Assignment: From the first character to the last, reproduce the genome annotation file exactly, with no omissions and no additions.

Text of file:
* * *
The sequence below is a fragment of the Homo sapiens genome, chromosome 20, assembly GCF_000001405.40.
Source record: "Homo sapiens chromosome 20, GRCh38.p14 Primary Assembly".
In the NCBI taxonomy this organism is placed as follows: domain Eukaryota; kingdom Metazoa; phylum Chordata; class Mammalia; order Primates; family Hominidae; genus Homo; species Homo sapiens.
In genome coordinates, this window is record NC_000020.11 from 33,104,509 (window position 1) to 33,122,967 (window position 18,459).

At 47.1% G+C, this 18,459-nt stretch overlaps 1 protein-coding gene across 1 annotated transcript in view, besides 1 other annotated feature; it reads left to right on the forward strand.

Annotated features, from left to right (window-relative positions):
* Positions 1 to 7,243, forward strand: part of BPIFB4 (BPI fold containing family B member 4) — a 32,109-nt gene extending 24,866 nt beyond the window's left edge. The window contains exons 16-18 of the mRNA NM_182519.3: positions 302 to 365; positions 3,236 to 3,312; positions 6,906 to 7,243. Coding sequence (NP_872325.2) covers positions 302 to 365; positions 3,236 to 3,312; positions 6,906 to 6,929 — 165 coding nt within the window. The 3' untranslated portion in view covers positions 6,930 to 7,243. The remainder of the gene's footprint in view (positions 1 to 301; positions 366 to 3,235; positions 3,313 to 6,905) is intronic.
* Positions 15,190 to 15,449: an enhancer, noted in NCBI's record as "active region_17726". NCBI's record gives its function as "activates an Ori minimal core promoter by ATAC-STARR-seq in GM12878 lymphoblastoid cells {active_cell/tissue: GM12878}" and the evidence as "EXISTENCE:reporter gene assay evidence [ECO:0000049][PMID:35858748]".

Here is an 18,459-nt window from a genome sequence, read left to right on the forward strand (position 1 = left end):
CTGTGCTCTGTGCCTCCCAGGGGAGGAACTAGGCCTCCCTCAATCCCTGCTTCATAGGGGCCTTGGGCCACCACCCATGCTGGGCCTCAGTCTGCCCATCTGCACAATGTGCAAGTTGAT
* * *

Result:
The sequence below is a fragment of the Homo sapiens genome, chromosome 20, assembly GCF_000001405.40.
Source record: "Homo sapiens chromosome 20, GRCh38.p14 Primary Assembly".
In the NCBI taxonomy this organism is placed as follows: domain Eukaryota; kingdom Metazoa; phylum Chordata; class Mammalia; order Primates; family Hominidae; genus Homo; species Homo sapiens.
In genome coordinates, this window is record NC_000020.11 from 33,104,509 (window position 1) to 33,122,967 (window position 18,459).

At 47.1% G+C, this 18,459-nt stretch overlaps 1 protein-coding gene across 1 annotated transcript in view, besides 1 other annotated feature; it reads left to right on the forward strand.

Annotated features, from left to right (window-relative positions):
* Positions 1 to 7,243, forward strand: part of BPIFB4 (BPI fold containing family B member 4) — a 32,109-nt gene extending 24,866 nt beyond the window's left edge. The window contains exons 16-18 of the mRNA NM_182519.3: positions 302 to 365; positions 3,236 to 3,312; positions 6,906 to 7,243. Coding sequence (NP_872325.2) covers positions 302 to 365; positions 3,236 to 3,312; positions 6,906 to 6,929 — 165 coding nt within the window. The 3' untranslated portion in view covers positions 6,930 to 7,243. The remainder of the gene's footprint in view (positions 1 to 301; positions 366 to 3,235; positions 3,313 to 6,905) is intronic.
* Positions 15,190 to 15,449: an enhancer, noted in NCBI's record as "active region_17726". NCBI's record gives its function as "activates an Ori minimal core promoter by ATAC-STARR-seq in GM12878 lymphoblastoid cells {active_cell/tissue: GM12878}" and the evidence as "EXISTENCE:reporter gene assay evidence [ECO:0000049][PMID:35858748]".

Here is an 18,459-nt window from a genome sequence, read left to right on the forward strand (position 1 = left end):
CTGTGCTCTGTGCCTCCCAGGGGAGGAACTAGGCCTCCCTCAATCCCTGCTTCATAGGGGCCTTGGGCCACCACCCATGCTGGGCCTCAGTCTGCCCATCTGCACAATGTGCAAGTTGAT